Talk

Advanced search

To be worried about my nieces drinking.

(15 Posts)
DrDumbass Sat 29-Jun-13 14:27:11

I always had a close relationship with her when she was growing up as I understood she had a less than stable home life I tried my best to show her a happy childhood, such as taking her out for day trips, taking her on holidays spending time with her doing homework and taking her to the park trick or treating...you get the idea.
She is now 17. She spends every weekend in the pub with her friends/boyfriend getting pissed and I mean pissed she posted on fb this morning that she left the pub at 2am and got lost on her way home (she lives with her boyfriends mum) and so didn't get home until 5. She works as an apprentice and spends all her money on new clothes for going out (normal I know) and going out Friday,Saturday and Sunday and getting pissed. She will then moan about how she's no money to travel the world like she wants like I did (flattering but completely missing the facts she can't go a week without crying she misses her boyfriend/mum/sister....and probably could afford it if she stayed out the pub).
My brother (her dad) is just like "she's 17 what you want me to do" which makes me angry .
Her mum spends all her time in the pub so just shrugs it off as 'normal'...angry
After giving up on college and three other jobs I thought she was really getting somewhere with this apprenticeship but apparently wants out of there first chance she gets.
Sorry this is a bit long, but AIBU? Is this normal teenage behaviour or does it seem excessive? I just really worry about some of her life choices.

minibmw2010 Sat 29-Jun-13 14:52:51

It is normal teenage behaviour and it is excessive, that's what life seems to be for them now. It's good you care though, clearly her parents don't which is a shame. She's 17. Give her a little while, she has a way to go before she's grown up.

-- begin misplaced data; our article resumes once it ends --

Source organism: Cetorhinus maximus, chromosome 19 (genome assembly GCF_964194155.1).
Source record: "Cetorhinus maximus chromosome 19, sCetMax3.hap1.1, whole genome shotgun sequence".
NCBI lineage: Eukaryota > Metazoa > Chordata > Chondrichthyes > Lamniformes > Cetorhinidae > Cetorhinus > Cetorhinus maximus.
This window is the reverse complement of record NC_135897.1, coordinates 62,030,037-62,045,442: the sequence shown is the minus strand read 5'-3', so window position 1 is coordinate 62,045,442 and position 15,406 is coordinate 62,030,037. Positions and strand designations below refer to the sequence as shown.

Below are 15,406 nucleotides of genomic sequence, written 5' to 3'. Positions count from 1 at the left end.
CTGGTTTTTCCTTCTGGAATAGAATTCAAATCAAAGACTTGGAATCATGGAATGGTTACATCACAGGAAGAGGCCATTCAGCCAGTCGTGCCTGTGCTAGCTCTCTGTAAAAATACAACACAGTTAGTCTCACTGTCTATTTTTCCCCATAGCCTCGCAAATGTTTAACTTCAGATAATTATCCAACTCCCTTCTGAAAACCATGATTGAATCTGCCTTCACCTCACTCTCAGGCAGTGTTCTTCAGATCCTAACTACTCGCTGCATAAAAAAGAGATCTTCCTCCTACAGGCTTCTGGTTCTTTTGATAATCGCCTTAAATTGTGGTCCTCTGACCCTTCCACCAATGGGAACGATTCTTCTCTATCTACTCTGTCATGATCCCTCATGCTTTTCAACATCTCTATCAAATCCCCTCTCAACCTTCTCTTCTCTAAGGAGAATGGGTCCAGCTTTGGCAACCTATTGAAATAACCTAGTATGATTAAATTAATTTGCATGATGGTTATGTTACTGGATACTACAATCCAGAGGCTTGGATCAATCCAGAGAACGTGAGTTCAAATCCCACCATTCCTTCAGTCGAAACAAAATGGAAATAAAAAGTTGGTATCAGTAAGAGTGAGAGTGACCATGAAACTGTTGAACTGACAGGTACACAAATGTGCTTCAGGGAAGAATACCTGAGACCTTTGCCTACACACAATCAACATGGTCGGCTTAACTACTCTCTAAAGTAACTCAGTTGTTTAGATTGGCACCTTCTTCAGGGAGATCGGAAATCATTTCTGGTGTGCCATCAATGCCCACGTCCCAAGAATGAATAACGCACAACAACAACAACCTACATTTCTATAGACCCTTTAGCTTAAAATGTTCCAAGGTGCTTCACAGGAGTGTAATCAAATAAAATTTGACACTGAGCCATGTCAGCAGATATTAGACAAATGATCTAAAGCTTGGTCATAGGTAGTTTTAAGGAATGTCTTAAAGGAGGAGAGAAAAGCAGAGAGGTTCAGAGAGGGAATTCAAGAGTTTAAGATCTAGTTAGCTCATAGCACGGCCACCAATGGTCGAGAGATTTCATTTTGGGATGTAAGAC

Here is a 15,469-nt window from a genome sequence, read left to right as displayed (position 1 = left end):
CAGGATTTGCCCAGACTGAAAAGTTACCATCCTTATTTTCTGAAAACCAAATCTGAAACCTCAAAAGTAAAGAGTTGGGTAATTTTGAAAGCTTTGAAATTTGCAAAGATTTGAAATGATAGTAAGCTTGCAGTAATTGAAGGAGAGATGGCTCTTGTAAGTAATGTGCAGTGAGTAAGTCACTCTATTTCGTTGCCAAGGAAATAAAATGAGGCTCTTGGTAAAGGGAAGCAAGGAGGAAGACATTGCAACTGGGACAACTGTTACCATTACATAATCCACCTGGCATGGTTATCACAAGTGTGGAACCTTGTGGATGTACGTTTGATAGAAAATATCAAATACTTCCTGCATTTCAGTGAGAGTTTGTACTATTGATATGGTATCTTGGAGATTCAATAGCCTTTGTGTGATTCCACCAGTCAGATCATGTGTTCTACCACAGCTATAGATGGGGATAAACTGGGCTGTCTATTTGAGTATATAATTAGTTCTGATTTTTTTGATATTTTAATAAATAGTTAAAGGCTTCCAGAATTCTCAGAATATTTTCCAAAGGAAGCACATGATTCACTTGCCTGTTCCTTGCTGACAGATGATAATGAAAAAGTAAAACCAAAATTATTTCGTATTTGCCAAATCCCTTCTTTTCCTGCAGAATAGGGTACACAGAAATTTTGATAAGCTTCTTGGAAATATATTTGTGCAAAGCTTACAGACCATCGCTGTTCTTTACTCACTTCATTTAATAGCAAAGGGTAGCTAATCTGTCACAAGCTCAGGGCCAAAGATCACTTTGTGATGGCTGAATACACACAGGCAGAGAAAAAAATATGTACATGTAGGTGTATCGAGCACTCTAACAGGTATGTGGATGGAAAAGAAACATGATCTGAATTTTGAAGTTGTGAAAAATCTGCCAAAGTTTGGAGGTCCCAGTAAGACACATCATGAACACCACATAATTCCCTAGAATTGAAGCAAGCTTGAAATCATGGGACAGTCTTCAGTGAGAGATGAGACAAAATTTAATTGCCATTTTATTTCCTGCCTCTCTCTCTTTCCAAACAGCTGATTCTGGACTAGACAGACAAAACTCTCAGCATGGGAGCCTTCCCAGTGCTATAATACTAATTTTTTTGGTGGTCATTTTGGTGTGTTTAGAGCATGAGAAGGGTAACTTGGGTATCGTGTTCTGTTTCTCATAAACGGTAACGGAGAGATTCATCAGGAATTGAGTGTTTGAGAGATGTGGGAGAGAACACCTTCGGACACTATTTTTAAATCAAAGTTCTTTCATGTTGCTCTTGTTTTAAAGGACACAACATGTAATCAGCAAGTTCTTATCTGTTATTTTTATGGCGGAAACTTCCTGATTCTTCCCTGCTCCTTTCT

Lweji Sat 29-Jun-13 14:53:49

I don't think it's normal, not when all teenagers are concerned, and you have every reason to be worried, however, it's her choice and her mistakes to learn from.

It's not the end of the world as she could wise up later.
The only thing you can do now is not support her bad choices and be there for her when she really wants to turn her like life around.

Lj8893 Sat 29-Jun-13 15:21:46

From the age of 16 to 24 I spent most of my weekends in the pub! In fact while I was at uni (but living in my home town) i had weeks where I was in the pub most nights! That was between the ages 22-24.

Once I met and moved in with my partner (in a pub actually haha) i calmed down and we just had the odd night out together. Now I'm pregnant so obviously not drinking, and when I have my baby nights out will be a rare thing. I've finally grown up!

I have a degree, good work experience yet i still wouldn't say i have a clear career path and will probably end up doing a college course in a few years to retrain.

I don't think it is anything to worry about just yet, she's only young and has many years ahead of her. If the drinking becomes a daily thing then yes i would start to worry. However it sounds like she's more into the social aspect of the pub than the drinking part.

tittytittyhanghang Sat 29-Jun-13 15:41:42

Meh seems normal to me. As long as its not interfering with her apprenticeship I would not be too worried.

Justforlaughs Sat 29-Jun-13 15:44:06

YANBU to be worried, but just make it clear that you are there for her. Don't make it into a big deal, lots of teenagers do this and come out the other side in one piece. (I did! even though I was slightly older, 18-20)